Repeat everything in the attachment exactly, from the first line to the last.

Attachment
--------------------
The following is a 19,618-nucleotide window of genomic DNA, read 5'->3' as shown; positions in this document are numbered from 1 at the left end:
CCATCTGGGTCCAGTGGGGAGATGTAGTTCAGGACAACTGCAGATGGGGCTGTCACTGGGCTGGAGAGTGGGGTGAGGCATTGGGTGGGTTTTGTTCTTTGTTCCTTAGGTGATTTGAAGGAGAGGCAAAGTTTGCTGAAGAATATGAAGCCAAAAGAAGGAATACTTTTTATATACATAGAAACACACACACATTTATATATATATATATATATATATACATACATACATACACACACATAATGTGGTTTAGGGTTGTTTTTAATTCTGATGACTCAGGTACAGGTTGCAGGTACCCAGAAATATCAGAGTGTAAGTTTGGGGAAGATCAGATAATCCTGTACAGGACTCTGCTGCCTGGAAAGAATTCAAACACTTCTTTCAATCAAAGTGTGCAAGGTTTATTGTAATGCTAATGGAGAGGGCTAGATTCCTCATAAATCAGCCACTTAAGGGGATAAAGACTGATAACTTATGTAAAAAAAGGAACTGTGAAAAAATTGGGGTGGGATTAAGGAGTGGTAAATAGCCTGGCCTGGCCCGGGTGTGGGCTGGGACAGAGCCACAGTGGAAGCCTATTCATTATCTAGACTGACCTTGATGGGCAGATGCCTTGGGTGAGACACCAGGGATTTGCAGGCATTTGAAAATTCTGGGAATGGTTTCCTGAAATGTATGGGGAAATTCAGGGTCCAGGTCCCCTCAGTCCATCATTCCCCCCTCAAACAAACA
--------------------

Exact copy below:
The following is a 19,618-nucleotide window of genomic DNA, read 5'->3' as shown; positions in this document are numbered from 1 at the left end:
CCATCTGGGTCCAGTGGGGAGATGTAGTTCAGGACAACTGCAGATGGGGCTGTCACTGGGCTGGAGAGTGGGGTGAGGCATTGGGTGGGTTTTGTTCTTTGTTCCTTAGGTGATTTGAAGGAGAGGCAAAGTTTGCTGAAGAATATGAAGCCAAAAGAAGGAATACTTTTTATATACATAGAAACACACACACATTTATATATATATATATATATATATACATACATACATACACACACATAATGTGGTTTAGGGTTGTTTTTAATTCTGATGACTCAGGTACAGGTTGCAGGTACCCAGAAATATCAGAGTGTAAGTTTGGGGAAGATCAGATAATCCTGTACAGGACTCTGCTGCCTGGAAAGAATTCAAACACTTCTTTCAATCAAAGTGTGCAAGGTTTATTGTAATGCTAATGGAGAGGGCTAGATTCCTCATAAATCAGCCACTTAAGGGGATAAAGACTGATAACTTATGTAAAAAAAGGAACTGTGAAAAAATTGGGGTGGGATTAAGGAGTGGTAAATAGCCTGGCCTGGCCCGGGTGTGGGCTGGGACAGAGCCACAGTGGAAGCCTATTCATTATCTAGACTGACCTTGATGGGCAGATGCCTTGGGTGAGACACCAGGGATTTGCAGGCATTTGAAAATTCTGGGAATGGTTTCCTGAAATGTATGGGGAAATTCAGGGTCCAGGTCCCCTCAGTCCATCATTCCCCCCTCAAACAAACA